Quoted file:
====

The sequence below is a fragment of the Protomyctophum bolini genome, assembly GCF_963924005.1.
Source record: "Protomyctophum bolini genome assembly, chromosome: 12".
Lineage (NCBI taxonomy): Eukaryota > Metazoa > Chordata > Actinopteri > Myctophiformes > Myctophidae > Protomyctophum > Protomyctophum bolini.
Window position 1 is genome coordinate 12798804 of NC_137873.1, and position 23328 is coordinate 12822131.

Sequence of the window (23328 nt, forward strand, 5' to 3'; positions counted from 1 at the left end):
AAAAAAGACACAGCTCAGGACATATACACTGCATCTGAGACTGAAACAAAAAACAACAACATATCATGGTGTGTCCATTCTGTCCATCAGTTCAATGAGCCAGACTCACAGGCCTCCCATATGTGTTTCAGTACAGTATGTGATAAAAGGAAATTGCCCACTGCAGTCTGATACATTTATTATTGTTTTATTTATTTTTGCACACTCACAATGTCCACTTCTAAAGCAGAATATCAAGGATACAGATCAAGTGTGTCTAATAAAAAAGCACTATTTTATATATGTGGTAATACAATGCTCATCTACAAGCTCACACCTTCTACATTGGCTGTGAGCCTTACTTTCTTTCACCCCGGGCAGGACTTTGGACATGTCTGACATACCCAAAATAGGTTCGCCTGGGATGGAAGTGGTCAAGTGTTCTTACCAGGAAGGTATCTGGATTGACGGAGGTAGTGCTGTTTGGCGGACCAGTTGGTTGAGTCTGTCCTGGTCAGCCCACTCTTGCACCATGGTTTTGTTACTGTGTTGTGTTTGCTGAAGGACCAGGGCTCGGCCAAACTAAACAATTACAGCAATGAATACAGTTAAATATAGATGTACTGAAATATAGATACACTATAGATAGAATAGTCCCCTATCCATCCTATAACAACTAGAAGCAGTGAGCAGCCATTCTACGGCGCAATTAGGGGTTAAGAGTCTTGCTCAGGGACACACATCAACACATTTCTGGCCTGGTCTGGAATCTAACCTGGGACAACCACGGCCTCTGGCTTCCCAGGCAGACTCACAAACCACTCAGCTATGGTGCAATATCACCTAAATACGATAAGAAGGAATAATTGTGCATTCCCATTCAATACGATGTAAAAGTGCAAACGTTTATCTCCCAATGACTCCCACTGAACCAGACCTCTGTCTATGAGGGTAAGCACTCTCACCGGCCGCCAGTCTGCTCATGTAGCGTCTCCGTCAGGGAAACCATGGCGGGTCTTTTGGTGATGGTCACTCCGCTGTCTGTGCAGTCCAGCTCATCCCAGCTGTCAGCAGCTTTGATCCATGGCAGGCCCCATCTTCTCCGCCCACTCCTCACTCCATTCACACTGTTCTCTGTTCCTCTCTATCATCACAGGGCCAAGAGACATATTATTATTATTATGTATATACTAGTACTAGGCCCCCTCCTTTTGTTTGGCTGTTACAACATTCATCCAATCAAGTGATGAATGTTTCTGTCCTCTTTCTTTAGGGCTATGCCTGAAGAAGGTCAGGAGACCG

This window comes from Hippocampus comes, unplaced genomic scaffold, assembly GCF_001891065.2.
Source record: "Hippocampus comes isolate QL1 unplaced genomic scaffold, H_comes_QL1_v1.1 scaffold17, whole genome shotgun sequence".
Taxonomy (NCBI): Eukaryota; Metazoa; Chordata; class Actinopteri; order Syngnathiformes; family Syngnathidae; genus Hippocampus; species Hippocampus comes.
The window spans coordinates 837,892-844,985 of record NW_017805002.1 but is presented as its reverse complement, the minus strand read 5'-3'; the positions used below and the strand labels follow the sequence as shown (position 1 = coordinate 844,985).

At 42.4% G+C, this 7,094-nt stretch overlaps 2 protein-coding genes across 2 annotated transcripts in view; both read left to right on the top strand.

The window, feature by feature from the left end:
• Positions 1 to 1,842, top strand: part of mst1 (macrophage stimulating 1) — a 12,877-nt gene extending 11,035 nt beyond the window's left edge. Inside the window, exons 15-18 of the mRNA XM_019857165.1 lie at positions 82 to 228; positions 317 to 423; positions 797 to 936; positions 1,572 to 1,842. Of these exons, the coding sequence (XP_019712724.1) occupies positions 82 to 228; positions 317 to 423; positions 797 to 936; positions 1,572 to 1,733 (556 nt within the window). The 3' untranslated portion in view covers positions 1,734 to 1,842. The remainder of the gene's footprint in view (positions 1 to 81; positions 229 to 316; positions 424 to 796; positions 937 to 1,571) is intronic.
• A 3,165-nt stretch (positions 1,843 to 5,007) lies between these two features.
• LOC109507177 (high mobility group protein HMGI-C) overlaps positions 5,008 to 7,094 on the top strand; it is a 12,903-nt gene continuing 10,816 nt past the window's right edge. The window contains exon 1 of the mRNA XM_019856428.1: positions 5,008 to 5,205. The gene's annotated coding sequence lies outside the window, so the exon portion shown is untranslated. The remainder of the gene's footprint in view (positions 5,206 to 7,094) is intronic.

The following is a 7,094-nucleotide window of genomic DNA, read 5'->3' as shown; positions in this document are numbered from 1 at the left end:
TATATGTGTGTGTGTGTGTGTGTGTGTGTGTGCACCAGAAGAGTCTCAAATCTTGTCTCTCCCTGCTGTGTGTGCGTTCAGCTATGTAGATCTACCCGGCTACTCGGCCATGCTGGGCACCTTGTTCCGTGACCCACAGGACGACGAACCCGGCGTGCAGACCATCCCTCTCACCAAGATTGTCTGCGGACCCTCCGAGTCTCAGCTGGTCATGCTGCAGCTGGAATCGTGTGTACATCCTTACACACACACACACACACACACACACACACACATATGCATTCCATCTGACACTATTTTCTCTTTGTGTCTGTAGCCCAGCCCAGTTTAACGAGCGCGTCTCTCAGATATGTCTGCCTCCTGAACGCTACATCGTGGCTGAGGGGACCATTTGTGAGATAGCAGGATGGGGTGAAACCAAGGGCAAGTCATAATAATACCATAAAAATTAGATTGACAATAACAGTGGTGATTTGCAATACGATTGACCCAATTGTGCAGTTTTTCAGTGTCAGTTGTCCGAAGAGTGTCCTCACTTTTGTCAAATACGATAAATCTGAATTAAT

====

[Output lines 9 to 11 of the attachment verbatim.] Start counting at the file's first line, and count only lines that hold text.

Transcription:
Taxonomy (NCBI): Eukaryota; Metazoa; Chordata; class Actinopteri; order Syngnathiformes; family Syngnathidae; genus Hippocampus; species Hippocampus comes.
The window spans coordinates 837,892-844,985 of record NW_017805002.1 but is presented as its reverse complement, the minus strand read 5'-3'; the positions used below and the strand labels follow the sequence as shown (position 1 = coordinate 844,985).

At 42.4% G+C, this 7,094-nt stretch overlaps 2 protein-coding genes across 2 annotated transcripts in view; both read left to right on the top strand.